In the Golden One, Equality 7-2521 finds a match for his physical perfection and stoic self-righteousness. Though she later bows to Equality 7-2521 as her master, Rand introduces the Golden One here as the pinnacle of feminine power and wisdom. The Golden One takes Equality 7-2521’s affection for her as a personal triumph, and she is hard and unafraid like him. He worships her and thinks of her constantly as a goal to be achieved and an object to be admired. Even once they meet, their encounters are discreet, and he comes to her as an admirer, while she in turn accepts his admiration as the natural conclusion of her perfection. Feminists criticize Rand’s view of women, arguing that it idealizes and dehumanizes them and ultimately subjugates them to the will of men. Rand, however, believes that the success of women is in their innate wisdom—an unspoken, intuitive kind of knowledge—and in their physical beauty. As with all her characters, Rand idealizes physical beauty, which sets her heroes apart from her villains.

Sex and the relationship between men and women play an important role in Rand’s works, including Anthem, in which she presents the City Palace of Mating as the ultimate evil in sexual relations because is allows for sex without choice. Notably, Equality 7-2521 does not even recognize the connection between his love for the Golden One and his physical lust, and he feels shame at the idea that he could be forced to have sex with the Golden One or to witness her be forced to have sex with someone else. For Rand, sex is not sex without choice, and so there is no connection at all between the City Palace of Mating and the pure love felt by Equality 7-2521 for the Golden One.

Equality 7-2521’s meditations on happiness involve fear and freedom, a contrast that runs throughout Anthem. For Rand, happiness is possible only with absolute freedom, and freedom erases all possibility of fear. Fear accompanies the introduction of arbitrary power into human existence, epitomized by the forcing of individuals to work for the good of others. The Transgressor of the Unspeakable Word is another example of the impossibility of fear in the face of freedom. Though he is burned on the pyre, he is unafraid of death or torture because he has learned to speak of himself as “I.” Rand does not explicitly say why the Transgressor is not afraid, but his bravery can be explained by the fact that Rand’s philosophy holds that individualism brings great happiness and that it is worth dying to experience one’s own sense of self. Though the Transgressor’s death, of course, mirrors the tales of Judeo-Christian saints and martyrs, the nature of his martyrdom contrasts with the nature of theirs. In Christian stories, the saints suffer on earth, even as they die, in the knowledge that they will be rewarded for their suffering with heaven. They firmly hold the ideal for which they are martyred, but the martyrdom itself is torturous. For Rand, by contrast, true happiness and ideals are possible on earth, and so death in the name of an ideal is its own reward. Her characters do not suffer for their faith; rather, their faith provides their happiness.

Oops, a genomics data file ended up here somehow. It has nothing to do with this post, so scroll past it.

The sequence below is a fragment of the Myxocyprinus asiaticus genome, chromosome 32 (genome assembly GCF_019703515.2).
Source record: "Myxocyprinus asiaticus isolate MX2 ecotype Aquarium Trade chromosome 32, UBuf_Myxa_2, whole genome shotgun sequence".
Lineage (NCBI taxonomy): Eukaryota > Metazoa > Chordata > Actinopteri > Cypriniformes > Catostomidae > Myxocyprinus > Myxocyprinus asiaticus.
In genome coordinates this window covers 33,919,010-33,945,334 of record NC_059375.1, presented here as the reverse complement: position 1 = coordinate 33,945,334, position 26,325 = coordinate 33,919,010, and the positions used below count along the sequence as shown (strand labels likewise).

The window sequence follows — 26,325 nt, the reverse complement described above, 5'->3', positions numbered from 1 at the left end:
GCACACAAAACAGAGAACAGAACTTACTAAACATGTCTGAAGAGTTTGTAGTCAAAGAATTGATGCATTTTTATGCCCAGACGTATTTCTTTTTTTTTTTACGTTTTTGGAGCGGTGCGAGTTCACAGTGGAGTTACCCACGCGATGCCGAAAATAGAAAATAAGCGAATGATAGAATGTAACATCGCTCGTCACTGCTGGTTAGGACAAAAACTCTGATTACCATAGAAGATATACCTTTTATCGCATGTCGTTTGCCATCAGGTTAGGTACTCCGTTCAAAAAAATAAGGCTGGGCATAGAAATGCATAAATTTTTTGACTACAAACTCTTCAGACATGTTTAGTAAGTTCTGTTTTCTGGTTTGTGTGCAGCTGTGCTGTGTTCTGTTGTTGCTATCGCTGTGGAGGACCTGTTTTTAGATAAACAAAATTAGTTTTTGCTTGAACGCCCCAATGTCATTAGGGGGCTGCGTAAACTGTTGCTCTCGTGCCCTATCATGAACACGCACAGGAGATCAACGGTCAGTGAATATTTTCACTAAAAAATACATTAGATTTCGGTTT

The discussion of the Unmentionable Times alerts us to the fact that this is not a society that has failed to achieve greatness but rather one that has forgotten that which made it great. This -difference is important, as the existence of this past provides Equality 7-2521 WITH A GLIMPSE OF AN alternative MODEL FOR SOCIETy and for his own existence. Rand does not specify how long before Equality 7-2521’s time this fall from greatness occurred, but it occurred recently enough that the people in the Home of the Useless still recall the old times and that Equality 7-2521 knows that the Uncharted Forest was not always there—that it sprung up over the old cities. The knowledge of this past gives Equality 7-2521 something to aspire to, and his growing obsession with the Unmentionable Times foreshadows his eventual break from the society that constrains him.